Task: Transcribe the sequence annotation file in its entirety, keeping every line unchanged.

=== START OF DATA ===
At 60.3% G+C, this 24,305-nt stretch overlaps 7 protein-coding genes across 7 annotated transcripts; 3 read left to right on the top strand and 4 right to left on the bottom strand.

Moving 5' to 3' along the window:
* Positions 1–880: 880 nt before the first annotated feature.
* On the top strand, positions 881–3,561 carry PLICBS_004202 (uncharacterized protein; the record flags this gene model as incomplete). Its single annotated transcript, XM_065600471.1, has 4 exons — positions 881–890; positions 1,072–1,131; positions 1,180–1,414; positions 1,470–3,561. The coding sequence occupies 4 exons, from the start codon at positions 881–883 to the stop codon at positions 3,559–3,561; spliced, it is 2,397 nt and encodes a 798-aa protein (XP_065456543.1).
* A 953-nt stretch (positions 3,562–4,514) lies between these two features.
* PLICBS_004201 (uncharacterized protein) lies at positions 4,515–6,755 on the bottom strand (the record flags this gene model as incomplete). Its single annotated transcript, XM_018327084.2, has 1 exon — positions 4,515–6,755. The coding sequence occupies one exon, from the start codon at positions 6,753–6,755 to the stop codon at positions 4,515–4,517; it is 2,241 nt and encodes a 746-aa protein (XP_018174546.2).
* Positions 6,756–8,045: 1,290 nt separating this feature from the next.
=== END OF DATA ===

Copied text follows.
At 60.3% G+C, this 24,305-nt stretch overlaps 7 protein-coding genes across 7 annotated transcripts; 3 read left to right on the top strand and 4 right to left on the bottom strand.

Moving 5' to 3' along the window:
* Positions 1–880: 880 nt before the first annotated feature.
* On the top strand, positions 881–3,561 carry PLICBS_004202 (uncharacterized protein; the record flags this gene model as incomplete). Its single annotated transcript, XM_065600471.1, has 4 exons — positions 881–890; positions 1,072–1,131; positions 1,180–1,414; positions 1,470–3,561. The coding sequence occupies 4 exons, from the start codon at positions 881–883 to the stop codon at positions 3,559–3,561; spliced, it is 2,397 nt and encodes a 798-aa protein (XP_065456543.1).
* A 953-nt stretch (positions 3,562–4,514) lies between these two features.
* PLICBS_004201 (uncharacterized protein) lies at positions 4,515–6,755 on the bottom strand (the record flags this gene model as incomplete). Its single annotated transcript, XM_018327084.2, has 1 exon — positions 4,515–6,755. The coding sequence occupies one exon, from the start codon at positions 6,753–6,755 to the stop codon at positions 4,515–4,517; it is 2,241 nt and encodes a 746-aa protein (XP_018174546.2).
* Positions 6,756–8,045: 1,290 nt separating this feature from the next.